Notes and Editorial Reviews
Paganini’s 24 Violin Caprices have been attracting flute virtuosos on disc, each approaching the original text’s idiomatic challenges in a different way. For example, Patrick Gallois’s arrangements employ a myriad of twentieth-century flute techniques like circular breathing, flutter tonguing, and humming into the instrument. By contrast, Bonita Boyd recorded nineteenth-century flutist Julius Herman’s transcriptions, which adhere more closely to the era’s performance practices yet are based on heavily edited texts that are not always accurate.
Marina Piccinini’s edition, however, is based on Paganini’s Urtext, and is similarly conserva- tive from the standpoint of flute technique. She also contends that normal breathing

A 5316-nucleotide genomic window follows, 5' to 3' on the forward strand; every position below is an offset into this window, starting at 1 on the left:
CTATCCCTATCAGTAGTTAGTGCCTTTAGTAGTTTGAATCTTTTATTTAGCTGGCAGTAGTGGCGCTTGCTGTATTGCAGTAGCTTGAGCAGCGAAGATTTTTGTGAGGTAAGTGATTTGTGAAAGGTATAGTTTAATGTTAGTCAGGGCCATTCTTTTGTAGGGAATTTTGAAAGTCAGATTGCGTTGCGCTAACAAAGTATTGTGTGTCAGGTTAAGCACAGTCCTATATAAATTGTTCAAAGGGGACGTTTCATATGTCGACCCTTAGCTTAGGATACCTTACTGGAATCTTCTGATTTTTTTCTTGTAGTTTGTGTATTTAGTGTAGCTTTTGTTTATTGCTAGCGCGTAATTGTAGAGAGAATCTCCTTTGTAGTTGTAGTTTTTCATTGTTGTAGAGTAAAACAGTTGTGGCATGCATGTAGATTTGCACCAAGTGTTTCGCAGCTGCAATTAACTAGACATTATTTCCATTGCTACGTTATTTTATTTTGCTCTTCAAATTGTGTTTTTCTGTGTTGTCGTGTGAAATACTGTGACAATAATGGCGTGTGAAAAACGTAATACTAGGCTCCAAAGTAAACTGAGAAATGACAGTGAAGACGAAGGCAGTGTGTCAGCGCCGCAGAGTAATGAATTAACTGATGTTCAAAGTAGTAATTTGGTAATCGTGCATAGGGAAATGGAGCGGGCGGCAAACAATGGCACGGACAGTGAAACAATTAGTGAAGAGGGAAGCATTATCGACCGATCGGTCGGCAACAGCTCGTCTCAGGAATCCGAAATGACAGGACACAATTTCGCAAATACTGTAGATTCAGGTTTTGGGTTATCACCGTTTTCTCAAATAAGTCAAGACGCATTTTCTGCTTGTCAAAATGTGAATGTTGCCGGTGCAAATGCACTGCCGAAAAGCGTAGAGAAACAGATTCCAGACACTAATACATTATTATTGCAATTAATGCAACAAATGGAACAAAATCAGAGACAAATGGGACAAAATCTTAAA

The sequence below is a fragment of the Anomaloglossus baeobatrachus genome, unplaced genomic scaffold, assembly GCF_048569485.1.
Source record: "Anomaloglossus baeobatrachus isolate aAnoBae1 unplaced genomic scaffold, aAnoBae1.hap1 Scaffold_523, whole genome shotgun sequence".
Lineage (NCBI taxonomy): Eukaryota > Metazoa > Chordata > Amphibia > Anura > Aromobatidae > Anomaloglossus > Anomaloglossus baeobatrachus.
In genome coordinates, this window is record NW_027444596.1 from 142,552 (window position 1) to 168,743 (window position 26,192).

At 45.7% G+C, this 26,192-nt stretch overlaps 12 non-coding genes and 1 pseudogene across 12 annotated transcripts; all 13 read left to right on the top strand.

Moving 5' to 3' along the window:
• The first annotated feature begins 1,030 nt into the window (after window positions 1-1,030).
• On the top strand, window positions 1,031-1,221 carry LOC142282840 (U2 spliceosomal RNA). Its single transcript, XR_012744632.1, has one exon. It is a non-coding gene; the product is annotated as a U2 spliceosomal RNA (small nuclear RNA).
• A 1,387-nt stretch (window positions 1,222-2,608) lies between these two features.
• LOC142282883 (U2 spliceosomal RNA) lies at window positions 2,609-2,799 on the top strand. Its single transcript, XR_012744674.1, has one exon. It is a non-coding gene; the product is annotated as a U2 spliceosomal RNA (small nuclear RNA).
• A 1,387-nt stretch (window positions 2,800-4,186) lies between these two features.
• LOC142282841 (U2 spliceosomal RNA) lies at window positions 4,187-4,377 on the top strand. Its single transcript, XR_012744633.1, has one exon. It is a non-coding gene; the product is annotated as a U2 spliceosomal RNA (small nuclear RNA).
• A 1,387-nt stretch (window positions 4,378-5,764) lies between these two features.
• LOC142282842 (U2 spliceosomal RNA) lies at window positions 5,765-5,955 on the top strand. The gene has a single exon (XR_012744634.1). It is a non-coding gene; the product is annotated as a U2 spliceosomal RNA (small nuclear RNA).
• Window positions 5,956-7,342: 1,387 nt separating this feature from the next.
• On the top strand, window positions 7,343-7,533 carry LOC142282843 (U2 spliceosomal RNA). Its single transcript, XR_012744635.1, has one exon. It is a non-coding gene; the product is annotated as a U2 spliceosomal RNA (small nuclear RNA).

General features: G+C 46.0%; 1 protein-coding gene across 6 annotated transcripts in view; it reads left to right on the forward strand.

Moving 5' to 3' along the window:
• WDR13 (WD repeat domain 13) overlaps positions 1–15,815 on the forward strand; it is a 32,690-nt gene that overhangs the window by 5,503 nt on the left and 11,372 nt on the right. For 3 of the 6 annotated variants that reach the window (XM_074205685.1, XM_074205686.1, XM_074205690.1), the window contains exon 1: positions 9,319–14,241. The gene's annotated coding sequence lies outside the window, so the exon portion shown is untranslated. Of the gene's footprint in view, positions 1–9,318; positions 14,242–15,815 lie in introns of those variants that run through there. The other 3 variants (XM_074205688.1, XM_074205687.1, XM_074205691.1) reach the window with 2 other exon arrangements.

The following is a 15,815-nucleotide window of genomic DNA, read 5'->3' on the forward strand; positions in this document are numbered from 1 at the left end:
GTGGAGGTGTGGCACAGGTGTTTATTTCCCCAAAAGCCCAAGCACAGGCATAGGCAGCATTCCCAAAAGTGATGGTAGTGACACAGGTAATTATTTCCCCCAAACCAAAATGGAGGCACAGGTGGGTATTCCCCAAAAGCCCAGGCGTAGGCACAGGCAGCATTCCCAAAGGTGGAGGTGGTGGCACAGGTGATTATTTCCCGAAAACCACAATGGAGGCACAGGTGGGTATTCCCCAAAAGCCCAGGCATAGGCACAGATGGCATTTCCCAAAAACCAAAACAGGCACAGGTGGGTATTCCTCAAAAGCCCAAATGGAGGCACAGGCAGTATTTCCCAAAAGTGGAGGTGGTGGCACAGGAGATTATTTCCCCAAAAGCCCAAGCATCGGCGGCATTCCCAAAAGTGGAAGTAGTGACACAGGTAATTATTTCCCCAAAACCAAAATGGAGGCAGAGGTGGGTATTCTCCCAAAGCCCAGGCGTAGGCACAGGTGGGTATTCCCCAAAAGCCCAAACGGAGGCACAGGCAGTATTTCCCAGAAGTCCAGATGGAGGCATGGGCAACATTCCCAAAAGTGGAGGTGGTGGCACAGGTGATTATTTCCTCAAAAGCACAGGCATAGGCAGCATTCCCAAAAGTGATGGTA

allows the ebb and flow of Paganini’s phrasings to emerge more naturally. Collectors may be taken aback at her total timing of more than a hundred minutes for a work that usually requires seventy-two. This has less to do with tempos (which are not unusually slow) as it does with the flutist’s small fluctuations in pulse, agogic stresses, tenutos, accentuations, and other expressive gestures. Furthermore, Piccinini’s softer-grained articulation and tendency to shape phrases in asymmetrical note groupings radically differ from Boyd’s rhythmic drive and technical ebullience, yielding a high degree of textural diversity and harmonic tension.
While some listeners may find Boyd’s Paganini more incisive and direct, Piccinini’s intelligent musicality and command manage to reveal these familiar works in a new, thought-provoking light that transcends the question of instrument.
– Jed Distler, Listen Magazine Read less
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